The Wheel of Fortune: Story of Aysha Begum
November 5, 2009
In the village of Aloarchar, under the union of Porabari, Tangail District, there is a house, wherein is spinning a wheel of fortune- wherein is brewing a remarkable story of transformation. This is the story of Aysha Begum; 22 years of age, an artisan, a mother, a wife, and a fighter! Her lean yet defined figure, dark complexion, and resolute eyes, impart a sense of rousing curiosity in anyone who is to meet her. With undeterred concentration she works away at spinning threads, day-in, day-out, as we watch in amazement.
Aysha begum is one of the numerous men and women in her village, historically and traditionally adept at preparing threads for the handloom using a spinning wheel called the "Chorka", but many of whom have been subject to extreme poverty and strife due to lack of access to markets and information. There is an amazing analogy, between her story and those of others like her in the village, and their stories can also be told, through Aysha's own.
"My community is on a Char (a remote riverine island), which is why we have always been deprived of markets and support services”, notes Aysha. Amidst the exquisite greenery, clusters of little houses surrounded by tall trees and muddy ponds, and a picturesque agricultural landscape, Aysha and her fellow artisans have for long struggled to elevate out of poverty, with incomes looming around a dollar a day. “Since we are surrounded by rivers, our village is always prone to flooding during the monsoon, and Chorkas are the only way we women can earn some income, even during floods". It is their lifeline, as we got to know.
Aysha used to live in her parents' home once, basking within their love and care, who however had to arrange for Aysha’s marriage soon, for the economic conditions made it impossible to feed everyone in the family. "I was so happy with my parents, life was so much simpler", tells Aysha, "but I knew I had to marry and leave them soon, because we are poor".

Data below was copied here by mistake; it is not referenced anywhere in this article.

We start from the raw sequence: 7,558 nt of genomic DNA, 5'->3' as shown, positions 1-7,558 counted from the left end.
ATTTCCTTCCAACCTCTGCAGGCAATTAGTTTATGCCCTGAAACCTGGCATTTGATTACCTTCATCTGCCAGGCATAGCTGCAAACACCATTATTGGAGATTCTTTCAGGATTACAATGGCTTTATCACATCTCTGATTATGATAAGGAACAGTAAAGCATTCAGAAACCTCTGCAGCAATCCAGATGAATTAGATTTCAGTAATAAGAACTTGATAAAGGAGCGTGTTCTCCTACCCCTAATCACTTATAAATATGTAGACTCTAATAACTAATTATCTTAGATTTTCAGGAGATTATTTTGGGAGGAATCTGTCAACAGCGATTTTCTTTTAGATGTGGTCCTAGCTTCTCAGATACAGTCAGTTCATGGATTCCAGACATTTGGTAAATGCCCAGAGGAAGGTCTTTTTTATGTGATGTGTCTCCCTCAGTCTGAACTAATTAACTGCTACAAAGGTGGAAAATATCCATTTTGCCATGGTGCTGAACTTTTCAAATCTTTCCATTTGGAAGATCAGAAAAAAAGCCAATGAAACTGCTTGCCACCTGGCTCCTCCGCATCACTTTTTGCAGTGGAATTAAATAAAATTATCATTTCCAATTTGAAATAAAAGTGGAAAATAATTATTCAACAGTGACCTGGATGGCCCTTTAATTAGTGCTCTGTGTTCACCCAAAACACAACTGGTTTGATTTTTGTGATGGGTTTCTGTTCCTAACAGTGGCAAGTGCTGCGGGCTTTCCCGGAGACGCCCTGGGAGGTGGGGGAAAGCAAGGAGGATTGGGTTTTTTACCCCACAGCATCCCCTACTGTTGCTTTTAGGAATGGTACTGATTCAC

So four years ago, at the age of 18, Aysha married her husband, who was and still is an expert craftsman selling labor to owners of handlooms in the closest urban markets. She has a son now- a year and a half old. Back then her husband was earning a modest 100 Taka ($1.4) a day, while she could contribute almost nothing. "We could barely feed ourselves every day, I was beginning to think how can we feed our children when I give birth", is what Aysha had to say about the extent of her tribulations. She was a victim of bonded labor, for she knew no markets. She had no knowledge of business or trade, and was completely dependent on one handloom owner, who used to provide her with work if she promised to spin threads only for him. "This person, I used to sell to, never gave me a fair price, as I realize now, and so my income from the Chorka, was minimal". Remarkably, when asked about the other women in the village, Aysha said that a vast majority of them faced the same crippling problem, "around 50 women in this village are skilled spinners, only 10 have Chorkas of their own". This was mid 2006.